How do computers work?

Awhile back my great aunt asked me for some resources on learning about computers. I’d thought I’d upload the conversation to save it for posterity.

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While I first understood the question to be about programming, after a few emails back and forth she clarified her interest:

I realize that what I am looking for is to understand how computers work – the underlying mechanics/engineering – whatever — not to learn how to program or code.  I mean how all this information gets embedded – or whatever the term is – in a minuscule chip  — how it was possible to move from the room-filling contraptions that were the first computers into the hand-held devices that now can tie together the entire world – and beyond. How machines are able to respond to digitized instructions. What am I missing here?

I decided to spend an evening trying to figure out how to answer that question. It’s a pretty huge nugget to break down, but this was my take on it:

 That’s an interesting angle to be approaching things. Computers have progressed to the point where very few people, even programmers could really describe how they work. A huge portion of engineering is about building mental abstractions to allow one to work with things without needing to know all (any of) the details. At the most fundamental level I’d break how a computer works into math and physics.

The physics is mostly about the design of semiconductors especially the transistor https://en.wikipedia.org/wiki/Transistor . While there are many other technologies that also come into play, the computation in a computer basically just comes down to these digital switches. Getting into the physics of the transistor is an area I learned in school, but hardly remember at this point. The main thing that I would try to understand, is how you go from the idea of a transistor to it’s mathematical representation of a logic gate https://en.wikipedia.org/wiki/Logic_gate . The evolution of room sized machines, to modern phones, has fundamentally been an evolution of these gates to be smaller, cheaper and more efficient. This evolution is commonly described as Moore’s Law https://en.wikipedia.org/wiki/Moore’s law . The picture:
 shows how we’ve gone between different underlying technologies over the years to get to modern computers. In that picture, integrated circuits are the chips which are made of billions of individual transistors printed onto a silicon wafer. Advances in how this is done is what has contributed to most of the miniaturization and increased power of computers. The basics of the most ubiquitous technique are shown here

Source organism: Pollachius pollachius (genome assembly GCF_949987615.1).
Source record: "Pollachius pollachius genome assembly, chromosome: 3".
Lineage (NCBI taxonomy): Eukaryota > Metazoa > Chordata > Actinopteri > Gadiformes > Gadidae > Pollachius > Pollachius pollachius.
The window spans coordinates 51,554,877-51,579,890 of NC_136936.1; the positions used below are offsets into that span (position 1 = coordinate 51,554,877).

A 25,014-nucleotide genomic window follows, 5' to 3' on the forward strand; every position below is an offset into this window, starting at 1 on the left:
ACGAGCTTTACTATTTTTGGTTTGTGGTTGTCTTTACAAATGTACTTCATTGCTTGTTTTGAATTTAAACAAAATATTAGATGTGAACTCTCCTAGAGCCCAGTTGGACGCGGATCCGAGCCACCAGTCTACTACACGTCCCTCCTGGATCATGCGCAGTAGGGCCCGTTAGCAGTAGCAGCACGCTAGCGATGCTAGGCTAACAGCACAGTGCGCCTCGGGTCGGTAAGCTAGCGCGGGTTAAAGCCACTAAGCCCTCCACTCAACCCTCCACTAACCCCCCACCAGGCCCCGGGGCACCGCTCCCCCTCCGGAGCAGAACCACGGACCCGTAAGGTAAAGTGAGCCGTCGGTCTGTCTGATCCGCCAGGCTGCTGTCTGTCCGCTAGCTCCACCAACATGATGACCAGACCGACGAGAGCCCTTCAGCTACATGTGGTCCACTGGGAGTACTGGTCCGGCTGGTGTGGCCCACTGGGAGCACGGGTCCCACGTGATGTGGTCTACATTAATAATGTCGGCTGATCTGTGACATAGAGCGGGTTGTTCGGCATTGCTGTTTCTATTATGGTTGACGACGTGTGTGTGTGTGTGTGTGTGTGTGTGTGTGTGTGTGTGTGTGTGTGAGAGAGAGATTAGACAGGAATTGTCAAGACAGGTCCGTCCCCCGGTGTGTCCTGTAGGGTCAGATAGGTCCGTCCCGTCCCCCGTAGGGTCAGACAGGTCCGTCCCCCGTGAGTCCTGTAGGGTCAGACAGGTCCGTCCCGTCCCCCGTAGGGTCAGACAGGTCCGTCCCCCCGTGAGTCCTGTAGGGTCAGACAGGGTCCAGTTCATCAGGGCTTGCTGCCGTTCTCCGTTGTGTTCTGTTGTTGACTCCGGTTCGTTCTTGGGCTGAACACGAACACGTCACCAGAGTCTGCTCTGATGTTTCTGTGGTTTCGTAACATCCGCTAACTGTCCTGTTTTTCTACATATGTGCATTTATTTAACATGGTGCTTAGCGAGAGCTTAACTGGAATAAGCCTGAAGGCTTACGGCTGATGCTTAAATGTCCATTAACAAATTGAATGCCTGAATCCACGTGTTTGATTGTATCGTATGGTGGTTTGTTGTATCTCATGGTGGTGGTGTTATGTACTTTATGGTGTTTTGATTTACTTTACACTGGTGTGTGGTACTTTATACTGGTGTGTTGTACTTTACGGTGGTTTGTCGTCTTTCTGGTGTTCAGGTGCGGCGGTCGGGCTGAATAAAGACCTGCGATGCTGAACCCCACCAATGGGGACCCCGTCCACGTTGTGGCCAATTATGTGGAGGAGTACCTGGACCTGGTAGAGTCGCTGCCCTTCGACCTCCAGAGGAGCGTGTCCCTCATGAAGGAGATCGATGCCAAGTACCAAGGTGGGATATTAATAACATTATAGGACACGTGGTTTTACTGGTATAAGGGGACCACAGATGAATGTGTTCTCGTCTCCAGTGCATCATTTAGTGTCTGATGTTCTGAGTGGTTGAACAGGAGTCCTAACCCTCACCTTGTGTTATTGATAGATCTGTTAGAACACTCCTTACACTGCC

To leave the physics of what’s being built, the next level of abstraction are the logic gates as mentioned before. These gates are reasoned with using boolean algebra https://en.wikipedia.org/wiki/Boolean_algebra . The basic idea is that since we have these electrical switches, everything the computer “computes” is operating on this idea of on and off or 0 and 1. To extend this to numbers you can represent values and computation in binary http://www.math.grin.edu/~rebelsky/Courses/152/97F/Readings/student-binary . This might be a bit complex, but it shows how you work through the logic and build more complicated computations from simpler pieces

Computers have a clock that triggers the circuits to feed data through step by step. They also have memory that can store the results for future calculations. You could dive into the physics of the oscillators that make up the clocks, or the various memory technologies, but at their core it’s the process of translating an electrical phenomenon into 1’s and 0’s. The logic in a computer is arranged so that it can take in a series of instructions https://en.wikipedia.org/wiki/Instruction_set and store the results. These instructions are incredibly basic arithmetic, logic, and controlling the selection of the next instruction. When you run a program on a computer it’s just an extremely complicated set of millions of these instructions.
Humans almost never interact with these instructions directly. We write “code” which is an “easy” way to represent what we want a computer to do which gets mapped to these basic instructions. Different programming languages are different attempts to make this mapping as efficient as possible. From there it’s mostly layer after layer of abstraction to make telling the computer what you want as easy as possible.
The input (mouse, keyboard) and output (screen, speakers) are electrically connected and have their interfaces mapped to 1’s and 0’s. These affect and are effected by the execution of instructions in the computer and translate the data from the digital world inside the chip, to something a human can interact with.
I found this video series decent in covering this information:

This is all tremendously complicated to understand in the abstract, and any of these ideas can be a whole university course. I most confidently understand the pieces of the computer I interact with on a regular basis, and most of the time I don’t need to think about anything lower level then the instructions that my code might be mapped to.
I find the fact that the human race has managed to create things of such complexity that work with such consistency amazing. They have been able to develop so rapidly because they support cooperation among engineers that allow millions of people to build on each others work. The fact that this all boils down to pretty basic logic allows people to use each others work unambiguously.